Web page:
As most people reading this blog have probably heard, the New York Times is looking to hire a travel writer. And based on the criteria listed, we may all have a shot. Now just as movie producers sometimes hold an open casting call to drum up press when they had Jennifer Lawrence in mind for the role all along, it may be the case that the New York Times is planning to hire one of their trusty reporters for the coveted position. But the thought of getting paid to travel to each destination on the New York Times list of 52 Places to Go is so tantalizing that we may as well apply, even if it’s just for the sake of having two weeks after we submit our application in which it’s theoretically possible that we get chosen. So without further ado, here is my advice for improving your chances of scoring the travel writer job.
1. Show them your unique spark.
I’ll never forget the advice I got from a broadway actor when I was prepping for a big musical theater audition: “There will always be someone who can do more pirouettes than you can. The only way to stand out is to show them your personality, because there will never be anyone who can be you better than you can.” Unless you’re Nicholas Kristof (in which case I would faint knowing that you’re reading my blog), there will always be someone with more journalism awards than you. If they pick you, it won’t be because you had the most impressive resume – it will be because you have a spark in your writing that they couldn’t find elsewhere. It will be because the places on their list are more interesting to hear about from someone who has your specific combination of life experiences and original outlook on the world. Now maybe you’re not a ginger who was homeschooled by her zoologist parents throughout their 12-year journey through Africa (I’m looking at you, Cady Heron), but often times what makes us unique is so ubiquitous that we almost forget. Do you have a laid back midwestern vibe like Marshall on How I Met Your Mother? Are you a pre-successful DJ from Florida like Jason on The Good Place? Play it up! The reason these tv characters are memorable are that they are both a tiny bit of a caricature, but also have enough dimensionality that they don’t seem like they belong in an SNL sketch.
2. Prove to them that you can parachute into a new culture and that you can relate your discoveries to readers in an entertaining manner.
According to the job description, the winning candidate will possess “the ability to parachute into a place and distill its essence,” and I’m 82.3% sure that they meant parachute in a metaphorical sense. The catch here is that half of what makes the job so exciting is that most people would never have the money to “parachute” into a new exotic destination every week. But thanks to globalization, you don’t have to shell out the big bucks to prove to the New York Times that you can discover a new culture. What are the major immigrant populations in your closest city? Go beyond ordering from an ethnic restaurant and try to discover the more intricate aspects of their culture. Examine how they bridge the gap between their home culture and the culture of their new country. Don’t live anywhere near a city? Those of us who do actually find rural life fascinating! One of the most interesting cultural exposes I’ve ever read was Stephanie McCrummen’s “The Homecoming: A young woman at ‘peak enlightenment’ returns to her roots in Trump country.” Just be sure to unleash your inner anthropologist, and you will have a great piece to show!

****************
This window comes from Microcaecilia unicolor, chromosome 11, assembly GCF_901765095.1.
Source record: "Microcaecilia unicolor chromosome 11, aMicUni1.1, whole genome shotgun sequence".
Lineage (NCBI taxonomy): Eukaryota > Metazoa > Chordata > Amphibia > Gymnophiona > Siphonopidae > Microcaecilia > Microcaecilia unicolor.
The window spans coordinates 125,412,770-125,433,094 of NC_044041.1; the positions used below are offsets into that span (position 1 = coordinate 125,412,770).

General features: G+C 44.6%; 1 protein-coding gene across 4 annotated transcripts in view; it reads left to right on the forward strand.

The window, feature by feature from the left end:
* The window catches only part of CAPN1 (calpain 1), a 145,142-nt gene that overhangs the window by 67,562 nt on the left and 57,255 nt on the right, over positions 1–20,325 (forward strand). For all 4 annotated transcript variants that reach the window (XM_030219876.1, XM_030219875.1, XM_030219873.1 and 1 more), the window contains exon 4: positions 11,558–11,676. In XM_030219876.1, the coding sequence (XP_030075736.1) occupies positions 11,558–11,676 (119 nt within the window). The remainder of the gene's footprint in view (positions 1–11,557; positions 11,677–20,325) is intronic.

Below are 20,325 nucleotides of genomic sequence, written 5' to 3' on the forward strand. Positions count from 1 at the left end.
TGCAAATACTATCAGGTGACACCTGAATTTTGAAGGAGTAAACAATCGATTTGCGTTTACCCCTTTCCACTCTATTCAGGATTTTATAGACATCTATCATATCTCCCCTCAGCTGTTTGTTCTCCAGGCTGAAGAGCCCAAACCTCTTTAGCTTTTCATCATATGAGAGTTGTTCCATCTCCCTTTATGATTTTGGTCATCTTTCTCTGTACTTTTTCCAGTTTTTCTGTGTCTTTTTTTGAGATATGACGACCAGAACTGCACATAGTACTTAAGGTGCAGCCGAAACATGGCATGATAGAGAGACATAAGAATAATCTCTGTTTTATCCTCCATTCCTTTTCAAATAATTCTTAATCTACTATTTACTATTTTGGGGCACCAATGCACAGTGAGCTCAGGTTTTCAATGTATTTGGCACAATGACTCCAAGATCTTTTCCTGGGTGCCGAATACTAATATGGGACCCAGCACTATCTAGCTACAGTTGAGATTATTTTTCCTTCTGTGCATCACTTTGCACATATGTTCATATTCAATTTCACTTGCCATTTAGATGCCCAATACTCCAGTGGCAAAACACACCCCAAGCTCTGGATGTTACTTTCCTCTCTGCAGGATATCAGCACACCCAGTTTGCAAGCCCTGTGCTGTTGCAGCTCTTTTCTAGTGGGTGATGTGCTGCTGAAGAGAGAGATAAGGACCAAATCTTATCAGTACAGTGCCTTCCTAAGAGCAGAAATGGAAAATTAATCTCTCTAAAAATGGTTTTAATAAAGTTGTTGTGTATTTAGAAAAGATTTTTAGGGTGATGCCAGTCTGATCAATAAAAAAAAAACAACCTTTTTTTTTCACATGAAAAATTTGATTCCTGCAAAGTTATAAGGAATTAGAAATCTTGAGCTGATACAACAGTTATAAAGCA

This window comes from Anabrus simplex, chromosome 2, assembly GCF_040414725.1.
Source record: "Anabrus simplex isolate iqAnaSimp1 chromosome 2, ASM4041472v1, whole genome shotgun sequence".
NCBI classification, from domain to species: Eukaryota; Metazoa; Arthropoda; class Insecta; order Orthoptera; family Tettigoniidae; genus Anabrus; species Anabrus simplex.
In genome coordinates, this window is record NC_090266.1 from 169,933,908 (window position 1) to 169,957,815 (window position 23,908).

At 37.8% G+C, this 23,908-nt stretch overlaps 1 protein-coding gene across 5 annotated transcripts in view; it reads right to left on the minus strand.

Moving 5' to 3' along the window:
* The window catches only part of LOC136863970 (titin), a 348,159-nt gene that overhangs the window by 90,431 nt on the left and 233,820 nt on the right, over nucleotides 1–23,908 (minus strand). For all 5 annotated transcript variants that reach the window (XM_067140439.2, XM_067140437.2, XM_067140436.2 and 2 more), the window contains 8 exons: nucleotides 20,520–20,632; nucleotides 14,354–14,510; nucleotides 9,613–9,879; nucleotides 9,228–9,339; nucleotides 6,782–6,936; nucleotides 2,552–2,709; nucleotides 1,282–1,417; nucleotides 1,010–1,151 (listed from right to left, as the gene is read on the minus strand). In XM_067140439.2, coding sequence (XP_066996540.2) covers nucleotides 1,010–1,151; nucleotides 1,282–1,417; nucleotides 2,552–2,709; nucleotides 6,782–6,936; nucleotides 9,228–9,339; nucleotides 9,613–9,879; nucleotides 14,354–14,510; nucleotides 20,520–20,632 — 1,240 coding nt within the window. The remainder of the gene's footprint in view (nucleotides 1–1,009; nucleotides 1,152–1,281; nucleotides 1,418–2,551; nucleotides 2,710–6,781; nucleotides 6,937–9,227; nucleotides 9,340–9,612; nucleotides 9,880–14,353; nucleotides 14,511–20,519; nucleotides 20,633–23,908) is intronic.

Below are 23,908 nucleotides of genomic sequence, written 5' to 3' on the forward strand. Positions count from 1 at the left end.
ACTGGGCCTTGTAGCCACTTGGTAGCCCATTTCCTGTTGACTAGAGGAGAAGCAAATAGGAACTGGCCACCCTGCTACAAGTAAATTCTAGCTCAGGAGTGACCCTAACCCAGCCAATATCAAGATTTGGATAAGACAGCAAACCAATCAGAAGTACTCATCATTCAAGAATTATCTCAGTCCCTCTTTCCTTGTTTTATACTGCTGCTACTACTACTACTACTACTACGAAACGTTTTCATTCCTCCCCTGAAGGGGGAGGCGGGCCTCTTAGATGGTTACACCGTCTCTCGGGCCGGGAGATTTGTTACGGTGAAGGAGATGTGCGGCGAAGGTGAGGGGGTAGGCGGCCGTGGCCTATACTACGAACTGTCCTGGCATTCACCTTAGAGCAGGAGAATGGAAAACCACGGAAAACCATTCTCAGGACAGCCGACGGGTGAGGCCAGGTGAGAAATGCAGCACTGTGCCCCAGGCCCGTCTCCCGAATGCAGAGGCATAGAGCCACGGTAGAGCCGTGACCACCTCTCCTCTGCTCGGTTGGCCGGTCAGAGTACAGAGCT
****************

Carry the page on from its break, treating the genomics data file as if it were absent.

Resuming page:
3. Leverage your seemingly unrelated experiences!
As this is such a unique position, nobody will be able to talk about their previous experiences in an identical role. That said, the New York Times isn’t going to take a total gamble on you just because you have a unique voice and you’re a great writer. The winning candidate will need to meet strict deadlines, respond well to editors’ feedback, and grow an audience… all while constantly adjusting to the ins-and-outs of new countries. Do you write a new report twice a week on a stock in your company’s portfolio? That’s evidence that you can meet deadlines! Do you carefully review the stylistic advice your professor gave in class and earn straight “A”s as a result? That’s responding to feedback! Are you an Instagram addict with thousands of followers? That’s proof that you can generate an audience on social media! Convince the New York Times that you are a low-risk high-rewards candidate.
4. Encourage your friends and family to apply!
This one may seem counterintuitive, but your odds are low to begin with, and someone you care about scoring the position would be super cool. Life is better when you try to lift up the people around you.
You may have just sparked some inspiration in me.
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So glad to hear it!
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